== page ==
Peruse the menu of many a pub in Britain or Ireland, and you'll likely find shepherd's pie. It's a classic British meal, beloved and steeped in tradition. Like many traditional dishes, shepherd's pie has a murky history. According to some, the name first appeared in the mid-1800s in an English cookbook described as a Scottish dish, but similar pies crop up in cookbooks earlier still. Still others claim that shepherd's pie has Irish origins dating back to the 1700s. Regardless of the country or the exact date, it was typically a meal for the lower classes — hearty, filling, and a way to use scraps and avoid waste.
Turning any meat into a delicious dinner has long been the purpose behind pies. Some believe that "pie" is connected to the Latin word for magpie. The reasons for the linguistic link are up for debate, but one pervading theory is that pie gets its name from magpies' tendency to collect odd shiny things: In a similar way, bakers gather bits and pieces for pie filling.
Shepherd's pie lives up to these etymological origins. It would typically use lamb or mutton in the filling — hence "shepherd" in the name — but it wasn't the best cuts. Lamb was preferred, but this was a humble pie where anything goes, meat-wise, and where leftovers and unused scraps were the meats being offered. If leftovers of the Sunday roast weren't available, fish, chicken, game, or even pigeons were all perfectly acceptable ingredients.
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A Precursor To Shepherd's Pie
Although shepherd's pie is now known for its top layer of fluffy mashed potatoes, early versions included a pastry shell instead of the mashed potatoes. Earlier still, the cousin of shepherd's pie, the cottage pie, used sliced potatoes on top and bottom and included a beef, vegetable, and gravy filling. Even with some potato variation, these pies are still fairly close to what we enjoy today — but once you follow the shepherd's pie's history through the centuries, the ingredients become far more unusual by modern standards. In the 18th century, popular cookbooks used every part of the animal in pies. You'll find recipes for cow's foot and cow's tongue pies, and chicken pies include the bird's giblets. These anything-goes recipes follow in the footsteps of 17th-century mince pies, which would include ox tongue and offal (also known as the internal organs of an animal, often deer) as well as pigeons and crow. Nothing went to waste, and pies were an easy way to make the less-choice cuts and otherwise unappealing parts more flavorsome.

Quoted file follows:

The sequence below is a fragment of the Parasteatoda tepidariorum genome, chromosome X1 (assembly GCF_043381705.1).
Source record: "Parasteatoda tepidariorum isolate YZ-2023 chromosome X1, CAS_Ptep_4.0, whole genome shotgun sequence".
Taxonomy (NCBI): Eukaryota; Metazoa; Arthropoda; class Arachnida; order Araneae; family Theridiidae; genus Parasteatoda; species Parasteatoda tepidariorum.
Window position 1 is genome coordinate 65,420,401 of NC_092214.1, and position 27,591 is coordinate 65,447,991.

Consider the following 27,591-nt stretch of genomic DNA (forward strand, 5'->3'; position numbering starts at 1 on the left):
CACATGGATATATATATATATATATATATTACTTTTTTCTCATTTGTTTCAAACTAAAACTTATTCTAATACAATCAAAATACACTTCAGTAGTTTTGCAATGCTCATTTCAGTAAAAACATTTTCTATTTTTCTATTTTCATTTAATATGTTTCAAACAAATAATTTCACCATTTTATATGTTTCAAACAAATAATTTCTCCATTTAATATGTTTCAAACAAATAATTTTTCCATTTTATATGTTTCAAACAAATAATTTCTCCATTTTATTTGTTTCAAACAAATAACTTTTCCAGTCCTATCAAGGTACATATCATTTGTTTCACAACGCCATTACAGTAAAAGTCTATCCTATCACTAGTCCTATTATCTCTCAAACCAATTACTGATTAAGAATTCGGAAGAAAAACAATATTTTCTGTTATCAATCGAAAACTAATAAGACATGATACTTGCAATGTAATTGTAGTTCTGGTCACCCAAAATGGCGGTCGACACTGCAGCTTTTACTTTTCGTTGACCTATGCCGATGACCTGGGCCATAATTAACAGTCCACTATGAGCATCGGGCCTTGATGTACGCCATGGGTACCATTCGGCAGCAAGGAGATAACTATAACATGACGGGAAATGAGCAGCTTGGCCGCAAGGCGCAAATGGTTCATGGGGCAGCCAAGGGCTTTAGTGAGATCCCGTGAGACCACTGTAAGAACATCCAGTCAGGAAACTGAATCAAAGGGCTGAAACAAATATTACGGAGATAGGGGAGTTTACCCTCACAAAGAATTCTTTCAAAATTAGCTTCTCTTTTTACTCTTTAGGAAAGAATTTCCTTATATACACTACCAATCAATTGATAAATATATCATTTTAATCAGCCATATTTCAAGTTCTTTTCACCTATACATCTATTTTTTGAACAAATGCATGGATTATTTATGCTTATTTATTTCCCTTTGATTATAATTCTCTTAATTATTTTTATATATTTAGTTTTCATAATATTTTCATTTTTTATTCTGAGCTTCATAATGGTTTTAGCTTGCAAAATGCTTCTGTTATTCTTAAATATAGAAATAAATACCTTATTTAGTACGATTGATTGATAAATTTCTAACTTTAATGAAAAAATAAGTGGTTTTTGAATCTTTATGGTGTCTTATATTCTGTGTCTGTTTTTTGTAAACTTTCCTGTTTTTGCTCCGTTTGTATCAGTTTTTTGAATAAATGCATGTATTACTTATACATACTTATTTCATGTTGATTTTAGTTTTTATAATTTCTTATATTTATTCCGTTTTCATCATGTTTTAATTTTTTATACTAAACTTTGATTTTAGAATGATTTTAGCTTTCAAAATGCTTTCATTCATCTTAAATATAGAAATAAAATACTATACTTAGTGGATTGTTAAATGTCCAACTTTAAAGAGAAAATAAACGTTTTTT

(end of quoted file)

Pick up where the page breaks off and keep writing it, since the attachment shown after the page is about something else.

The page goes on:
With its variable attitude toward meat filling, shepherd's pie is a clear descendant of these early pies. Whether relying on leftovers from previous days or utilizing the less-appealing bits of meat leftover after the best were cooked, the shepherd's pie stays true to its culinary ancestors and covers this use-everything tradition in a mashed potato layer.
A Pie With History All Over The World
Although the popularity of shepherd's pie is usually linked to the British Isles, countries all over the world have their own versions with equally rich histories (and equally unusual ingredients). Hachis Parmentier is the French variation; "Parmentier" as a reference to the 18th century pharmacist Antoine-Augustin Parmentier, who dedicated himself to advocating the potato — which, until he started pushing the spud, was only viewed as animal feed. The dish stays true to its humble origins, with leftover chopped meat as filling and mashed potatoes on top.
French Canadians prefer the pâté chinois, loosely translated to "Chinese pie," which combines ground beef and corn under the potato layer. This pie, like shepherd's pie, has mysterious origins, with legend crediting it to Chinese Canadian railworkers but other theories tracing it to French Canadian workers in New England.
If you want to stick to the historical tradition of combining unusual elements in your shepherd's pie, the opportunity to experiment abounds. Add in some soy sauce, edamame, and sesame seeds for an Asian-inspired shepherd's pie. Mushrooms also make an earthy, hearty substitute for meat, if you're looking to make a vegetarian shepherd's pie (which is sometimes called a "shepherdless pie"). As long as you rely on the basic structure and guiding pie principles, there's no limit to the unexpected ingredients you can use to make shepherd's pie your own.
Read the original article on Daily Meal.